As American cities continue to erode due to infrastructural decay and underfunding, public leaders are finally beginning to address the issues of sustainable living and accountable government in public forums. Those in positions of power who continue to ignore these topics should take note. This generation faces a number of serious problems that could easily turn America into a second-tier economy much more quickly than the uninformed might suspect. We must develop innovative solutions to deal with the repercussions as quickly as possible.
One major challenge confronting America is limited access to nutritious foods in poor urban and rural communities, a phenomena known as the “food desert.” Although many of us have never heard of the term, we’ve all seen food deserts and know what they are, even if we’ve only just driven by them. In fact, anywhere from 18.3 to 52.5 million Americans live in the midst of urban desolation. Instead of cacti and sagebrush, these areas host miles-long stretches of liquor stores and fast food restaurants, with few fresh vegetables or fruits to be found without traveling a fair, and sometimes impossible, distance.
Proper nutrition and our ability to access healthy foods has finally become an important part of political platforms on a national level because Americans are spending increasingly more money on obesity-related health care. For instance, healthcare costs relating to obesity reached a staggering $190 billion in 2012. Still, true change must begin from dedicated community effort. Colorado Springs, Colorado acts as a microcosmic sampling of problems cities all over America face regarding healthy and sustainable food sources. As lovely as Colorado Springs is, with access to wilderness, a fantastic atmosphere, clean air, and amazing scenic vistas, many residents find access to nutritious foods difficult. Because of the city’s sprawling geography and demographics, nearly everyone lives in the midst of a food desert, where supermarkets are more than 1/2 a mile away from home in urban areas and 10 miles away in rural areas.
Below, a series of maps created from census data clearly illustrates the abysmal conditions regarding low access to fresh food. In the first image, the areas highlighted in yellow represent census tracts where residents either have low vehicle access or live 20 miles away from the nearest supermarket. Access the USDA’s Food Atlas to view the different maps available based on 2010 Census Data.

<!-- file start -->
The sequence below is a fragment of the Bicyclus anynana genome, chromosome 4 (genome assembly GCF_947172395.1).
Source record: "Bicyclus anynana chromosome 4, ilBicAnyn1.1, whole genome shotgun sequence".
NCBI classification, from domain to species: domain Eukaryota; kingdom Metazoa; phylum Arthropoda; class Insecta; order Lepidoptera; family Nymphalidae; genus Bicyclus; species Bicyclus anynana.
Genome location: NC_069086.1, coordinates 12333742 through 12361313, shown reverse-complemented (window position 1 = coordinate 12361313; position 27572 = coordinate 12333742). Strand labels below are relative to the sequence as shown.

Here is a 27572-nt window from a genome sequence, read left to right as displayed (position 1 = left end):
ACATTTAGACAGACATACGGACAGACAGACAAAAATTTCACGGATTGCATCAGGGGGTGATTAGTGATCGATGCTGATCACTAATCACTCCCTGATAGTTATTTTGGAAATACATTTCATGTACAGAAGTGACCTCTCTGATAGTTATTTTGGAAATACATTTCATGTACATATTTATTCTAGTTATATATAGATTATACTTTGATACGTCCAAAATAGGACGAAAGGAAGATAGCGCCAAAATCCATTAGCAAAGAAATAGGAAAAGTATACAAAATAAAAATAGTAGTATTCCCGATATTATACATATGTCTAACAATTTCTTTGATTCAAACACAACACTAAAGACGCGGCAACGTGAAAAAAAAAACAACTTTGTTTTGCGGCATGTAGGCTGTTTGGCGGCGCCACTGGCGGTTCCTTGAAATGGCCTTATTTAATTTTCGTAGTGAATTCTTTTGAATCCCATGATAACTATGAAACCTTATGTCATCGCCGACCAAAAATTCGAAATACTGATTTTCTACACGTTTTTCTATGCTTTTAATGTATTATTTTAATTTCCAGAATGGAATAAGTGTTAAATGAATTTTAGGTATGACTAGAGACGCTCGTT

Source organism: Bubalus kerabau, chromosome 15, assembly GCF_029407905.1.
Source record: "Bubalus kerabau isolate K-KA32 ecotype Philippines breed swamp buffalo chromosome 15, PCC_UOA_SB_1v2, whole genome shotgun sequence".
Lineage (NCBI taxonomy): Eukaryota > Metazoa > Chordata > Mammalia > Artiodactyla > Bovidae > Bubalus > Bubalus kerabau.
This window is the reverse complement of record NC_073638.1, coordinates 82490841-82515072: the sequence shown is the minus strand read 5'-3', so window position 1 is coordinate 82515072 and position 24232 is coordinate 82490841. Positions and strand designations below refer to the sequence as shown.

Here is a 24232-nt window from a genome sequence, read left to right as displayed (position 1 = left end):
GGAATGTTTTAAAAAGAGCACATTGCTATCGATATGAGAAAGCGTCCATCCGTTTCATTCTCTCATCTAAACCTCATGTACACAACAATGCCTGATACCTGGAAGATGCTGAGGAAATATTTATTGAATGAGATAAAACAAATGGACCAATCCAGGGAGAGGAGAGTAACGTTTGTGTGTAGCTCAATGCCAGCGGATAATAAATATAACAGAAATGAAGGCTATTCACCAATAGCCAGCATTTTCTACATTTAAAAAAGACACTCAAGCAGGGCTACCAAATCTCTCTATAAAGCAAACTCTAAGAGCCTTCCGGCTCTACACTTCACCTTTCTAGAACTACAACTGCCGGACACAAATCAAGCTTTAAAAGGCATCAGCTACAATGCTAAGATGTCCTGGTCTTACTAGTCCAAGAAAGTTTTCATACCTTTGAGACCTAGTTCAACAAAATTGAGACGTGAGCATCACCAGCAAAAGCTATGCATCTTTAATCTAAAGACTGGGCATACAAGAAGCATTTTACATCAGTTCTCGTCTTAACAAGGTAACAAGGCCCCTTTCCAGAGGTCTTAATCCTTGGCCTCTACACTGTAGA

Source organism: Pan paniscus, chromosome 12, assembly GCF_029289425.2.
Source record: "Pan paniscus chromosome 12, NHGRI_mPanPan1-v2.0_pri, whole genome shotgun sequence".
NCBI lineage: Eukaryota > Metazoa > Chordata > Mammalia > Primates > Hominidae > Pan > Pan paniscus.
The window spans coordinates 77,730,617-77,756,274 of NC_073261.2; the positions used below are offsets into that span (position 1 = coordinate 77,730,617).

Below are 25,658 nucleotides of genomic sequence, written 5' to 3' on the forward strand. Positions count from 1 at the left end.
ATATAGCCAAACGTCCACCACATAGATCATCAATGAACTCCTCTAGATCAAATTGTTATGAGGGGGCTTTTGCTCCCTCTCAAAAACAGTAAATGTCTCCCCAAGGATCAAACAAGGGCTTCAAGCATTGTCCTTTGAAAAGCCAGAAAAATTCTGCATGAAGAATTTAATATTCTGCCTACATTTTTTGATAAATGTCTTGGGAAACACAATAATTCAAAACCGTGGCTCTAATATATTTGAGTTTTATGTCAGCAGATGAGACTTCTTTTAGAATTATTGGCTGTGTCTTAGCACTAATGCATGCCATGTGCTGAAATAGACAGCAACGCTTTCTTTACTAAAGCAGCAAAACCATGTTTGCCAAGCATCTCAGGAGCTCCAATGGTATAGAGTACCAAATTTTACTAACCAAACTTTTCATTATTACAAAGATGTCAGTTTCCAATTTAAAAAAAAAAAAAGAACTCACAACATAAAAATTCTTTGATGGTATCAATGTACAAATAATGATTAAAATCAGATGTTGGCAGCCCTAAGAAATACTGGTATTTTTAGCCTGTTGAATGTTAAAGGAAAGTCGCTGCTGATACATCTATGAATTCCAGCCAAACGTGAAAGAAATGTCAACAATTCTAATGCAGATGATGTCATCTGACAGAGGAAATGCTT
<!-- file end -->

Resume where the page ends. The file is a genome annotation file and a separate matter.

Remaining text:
In the second image, areas in dark orange represent census tracts where a significant number of residents reside 1 mile (urban) or 20 miles (rural) from the nearest supermarket.
In the third image, the areas in light orange represent low-income census tracts where a significant number of residents are at least 1/2 a mile (urban) or 10 miles (rural) away from the nearest supermarket.
The final image combines the three maps to give a clear picture of the state of food access in Colorado Springs.
As one can see from these images, the wide distances between home and food can create real problems for low-income families because the nearest grocery store is often inaccessible on a regular basis. This means that families cannot simply walk to the local grocery store and pick up fresh fruit or vegetables on a weekly basis. Instead, families must visit the supermarket sparingly and invest in groceries that will last anywhere from two weeks to an entire month. Such foods lack nutritional value and often include preserved and processed foods.
Colorado Springs’ food deserts certainly pose an interesting challenge, but solutions could be as near as our own back yards, according to Ron Finley, an artist and self-proclaimed guerilla gardener. In the following video, Finley discusses the larger movement taking place in Los Angeles, California called LA Green Grounds (LAGG).
Founded by Finley, Florence Nishida, Vanessa Vobis, LAGG works as a grassroots movement dedicated to replacing residential front lawns with edible gardens to be shared with the neighborhood. As 2013 ends, the group will have successfully created 27 edible gardens.
This model could easily be adapted to serve Colorado Springs neighborhoods. Indeed, we’ve no shortage of land in the city. Alongside generating fresh, nutritious food for an entire neighborhood, this change in our understanding and connection to food can be used to create a wider and more interwoven sense of community. Every child deserves nutritious food, and learning to grow one’s own food can create educational opportunities for adults and children alike. Teaching self-sufficiency is, perhaps, the greatest gift to give a child. How much greater is the gift when given to a homeless or needy adult?
Indeed, several community members are already taking action. Pikes Peak Urban Gardens is a local nonprofit that assists in community garden set-ups. They also help families set up backyard gardens to grow their own food. In addition, those interested in renting plots of land and growing their own food can find gardens relatively close to their communities. As sustainable living becomes increasingly attractive, community gardens can and should become the new social norm throughout the country, acting as a means of communal reconnection to combat the isolationism brought on by the Technological Era.
With the right vision and leadership, Colorado Springs can become a more cost-efficient, healthy, culturally sophisticated, and ecologically sustainable city than Portland through the development of community gardens, personal gardens, and the use of year-round community greenhouses. With our growing Arts scene and a host of local events for all ages, Colorado Springs might just be on the rise, and in ten years, this town could be the place to be. We already have great weather and scenery. We should continue to build on our strengths.